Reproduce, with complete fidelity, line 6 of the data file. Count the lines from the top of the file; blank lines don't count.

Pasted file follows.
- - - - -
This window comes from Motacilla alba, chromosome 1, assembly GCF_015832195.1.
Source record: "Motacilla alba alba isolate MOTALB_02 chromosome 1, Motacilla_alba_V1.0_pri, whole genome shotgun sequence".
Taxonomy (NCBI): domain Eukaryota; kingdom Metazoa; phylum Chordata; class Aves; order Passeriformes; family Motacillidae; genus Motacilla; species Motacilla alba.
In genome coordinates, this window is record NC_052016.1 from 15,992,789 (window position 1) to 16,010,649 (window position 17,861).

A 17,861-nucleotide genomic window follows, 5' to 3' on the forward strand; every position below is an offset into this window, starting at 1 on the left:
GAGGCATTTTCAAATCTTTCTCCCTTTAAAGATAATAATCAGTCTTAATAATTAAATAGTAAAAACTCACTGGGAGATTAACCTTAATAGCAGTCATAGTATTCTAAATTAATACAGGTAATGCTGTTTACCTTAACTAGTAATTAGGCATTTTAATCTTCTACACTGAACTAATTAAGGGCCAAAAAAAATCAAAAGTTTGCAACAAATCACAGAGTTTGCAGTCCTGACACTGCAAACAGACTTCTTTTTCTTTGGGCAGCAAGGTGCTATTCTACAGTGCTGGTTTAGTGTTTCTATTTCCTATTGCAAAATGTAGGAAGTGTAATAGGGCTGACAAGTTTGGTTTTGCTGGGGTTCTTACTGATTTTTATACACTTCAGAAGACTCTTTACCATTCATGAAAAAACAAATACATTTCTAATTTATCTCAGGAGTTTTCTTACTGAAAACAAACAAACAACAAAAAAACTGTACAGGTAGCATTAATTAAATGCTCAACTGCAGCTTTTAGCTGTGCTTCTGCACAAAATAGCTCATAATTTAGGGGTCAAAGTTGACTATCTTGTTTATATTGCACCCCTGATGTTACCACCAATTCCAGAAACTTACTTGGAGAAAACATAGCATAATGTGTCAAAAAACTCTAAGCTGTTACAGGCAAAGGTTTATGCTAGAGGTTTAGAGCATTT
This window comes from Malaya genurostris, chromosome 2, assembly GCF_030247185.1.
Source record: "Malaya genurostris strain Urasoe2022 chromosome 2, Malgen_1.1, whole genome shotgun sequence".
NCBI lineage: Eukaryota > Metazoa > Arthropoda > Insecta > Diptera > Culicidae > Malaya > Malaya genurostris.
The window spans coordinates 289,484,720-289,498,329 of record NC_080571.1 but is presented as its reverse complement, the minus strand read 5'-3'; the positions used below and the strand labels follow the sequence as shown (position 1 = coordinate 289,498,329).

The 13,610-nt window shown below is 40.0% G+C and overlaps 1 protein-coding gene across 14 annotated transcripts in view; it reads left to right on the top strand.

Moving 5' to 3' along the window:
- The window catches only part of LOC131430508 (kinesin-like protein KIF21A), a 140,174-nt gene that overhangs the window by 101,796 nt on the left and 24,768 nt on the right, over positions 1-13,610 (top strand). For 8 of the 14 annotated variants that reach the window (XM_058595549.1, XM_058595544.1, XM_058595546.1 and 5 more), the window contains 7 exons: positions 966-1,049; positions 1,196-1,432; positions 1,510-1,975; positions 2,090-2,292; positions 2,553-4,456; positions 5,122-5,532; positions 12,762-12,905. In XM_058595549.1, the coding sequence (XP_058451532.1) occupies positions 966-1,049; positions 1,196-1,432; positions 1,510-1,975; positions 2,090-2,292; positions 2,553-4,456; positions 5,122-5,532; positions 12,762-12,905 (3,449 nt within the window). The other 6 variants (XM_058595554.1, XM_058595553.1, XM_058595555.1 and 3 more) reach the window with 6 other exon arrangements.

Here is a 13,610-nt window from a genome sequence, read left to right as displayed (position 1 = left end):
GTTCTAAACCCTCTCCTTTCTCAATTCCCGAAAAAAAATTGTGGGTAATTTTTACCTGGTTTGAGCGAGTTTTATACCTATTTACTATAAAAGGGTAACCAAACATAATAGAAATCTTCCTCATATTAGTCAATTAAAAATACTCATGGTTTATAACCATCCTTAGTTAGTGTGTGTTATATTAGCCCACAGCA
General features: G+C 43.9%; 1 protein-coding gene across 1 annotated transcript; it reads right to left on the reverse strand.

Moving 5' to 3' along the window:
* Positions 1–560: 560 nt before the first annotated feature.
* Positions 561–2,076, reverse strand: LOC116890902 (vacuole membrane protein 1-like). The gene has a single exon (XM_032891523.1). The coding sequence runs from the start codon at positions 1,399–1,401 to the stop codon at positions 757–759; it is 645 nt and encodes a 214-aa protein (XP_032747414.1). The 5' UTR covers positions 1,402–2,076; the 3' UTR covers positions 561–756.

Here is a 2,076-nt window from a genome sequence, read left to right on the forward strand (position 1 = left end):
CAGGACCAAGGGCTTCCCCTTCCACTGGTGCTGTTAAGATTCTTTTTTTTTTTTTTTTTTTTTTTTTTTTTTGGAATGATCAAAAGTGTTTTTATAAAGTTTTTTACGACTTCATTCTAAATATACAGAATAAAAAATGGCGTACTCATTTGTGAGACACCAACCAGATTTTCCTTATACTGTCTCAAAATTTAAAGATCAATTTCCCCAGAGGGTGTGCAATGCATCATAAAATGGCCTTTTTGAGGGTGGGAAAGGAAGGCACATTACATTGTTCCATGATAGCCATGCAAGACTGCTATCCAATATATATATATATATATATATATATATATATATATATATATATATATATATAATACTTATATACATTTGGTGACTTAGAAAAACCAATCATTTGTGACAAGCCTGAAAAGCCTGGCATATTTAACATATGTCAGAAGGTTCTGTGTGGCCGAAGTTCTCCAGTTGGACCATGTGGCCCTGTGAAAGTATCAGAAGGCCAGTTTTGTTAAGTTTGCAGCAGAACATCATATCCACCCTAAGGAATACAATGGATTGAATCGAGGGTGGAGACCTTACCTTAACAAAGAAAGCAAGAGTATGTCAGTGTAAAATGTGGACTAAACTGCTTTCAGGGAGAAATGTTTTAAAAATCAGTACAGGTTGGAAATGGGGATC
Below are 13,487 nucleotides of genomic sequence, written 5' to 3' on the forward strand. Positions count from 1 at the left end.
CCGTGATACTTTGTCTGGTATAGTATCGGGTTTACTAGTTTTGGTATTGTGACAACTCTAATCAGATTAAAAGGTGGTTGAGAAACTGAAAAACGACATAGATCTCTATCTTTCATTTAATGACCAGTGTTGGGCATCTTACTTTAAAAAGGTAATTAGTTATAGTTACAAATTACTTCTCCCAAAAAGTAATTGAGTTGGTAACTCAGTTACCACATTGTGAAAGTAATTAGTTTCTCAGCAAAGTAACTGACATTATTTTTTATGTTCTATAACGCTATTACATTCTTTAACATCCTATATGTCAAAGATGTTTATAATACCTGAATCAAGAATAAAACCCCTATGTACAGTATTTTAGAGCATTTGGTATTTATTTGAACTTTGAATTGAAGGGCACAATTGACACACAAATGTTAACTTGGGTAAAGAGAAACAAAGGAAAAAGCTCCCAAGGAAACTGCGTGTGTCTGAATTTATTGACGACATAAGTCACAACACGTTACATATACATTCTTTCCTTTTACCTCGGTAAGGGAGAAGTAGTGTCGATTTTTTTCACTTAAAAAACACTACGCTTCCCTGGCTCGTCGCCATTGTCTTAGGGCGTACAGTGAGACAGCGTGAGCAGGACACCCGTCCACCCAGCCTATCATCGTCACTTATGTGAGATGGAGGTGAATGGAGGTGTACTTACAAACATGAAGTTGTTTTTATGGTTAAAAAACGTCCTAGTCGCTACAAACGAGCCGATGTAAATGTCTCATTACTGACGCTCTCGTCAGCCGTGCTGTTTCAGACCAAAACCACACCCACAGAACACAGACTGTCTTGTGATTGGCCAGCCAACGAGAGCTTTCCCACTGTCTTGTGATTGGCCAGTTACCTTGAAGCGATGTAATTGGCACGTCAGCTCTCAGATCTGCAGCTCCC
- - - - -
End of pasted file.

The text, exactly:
GAGGCATTTTCAAATCTTTCTCCCTTTAAAGATAATAATCAGTCTTAATAATTAAATAGTAAAAACTCACTGGGAGATTAACCTTAATAGCAGTCATAGTATTCTAAATTAATACAGGTAATGCTGTTTACCTTAACTAGTAATTAGGCATTTTAATCTTCTACACTGAACTAATTAAGGGCCAAAAAAAATCAAAAGTTTGCAACAAATCACAGAGTTTGCAGTCCTGACACTGCAAACAGACTTCTTTTTCTTTGGGCAGCAAGGTGCTATTCTACAGTGCTGGTTTAGTGTTTCTATTTCCTATTGCAAAATGTAGGAAGTGTAATAGGGCTGACAAGTTTGGTTTTGCTGGGGTTCTTACTGATTTTTATACACTTCAGAAGACTCTTTACCATTCATGAAAAAACAAATACATTTCTAATTTATCTCAGGAGTTTTCTTACTGAAAACAAACAAACAACAAAAAAACTGTACAGGTAGCATTAATTAAATGCTCAACTGCAGCTTTTAGCTGTGCTTCTGCACAAAATAGCTCATAATTTAGGGGTCAAAGTTGACTATCTTGTTTATATTGCACCCCTGATGTTACCACCAATTCCAGAAACTTACTTGGAGAAAACATAGCATAATGTGTCAAAAAACTCTAAGCTGTTACAGGCAAAGGTTTATGCTAGAGGTTTAGAGCATTT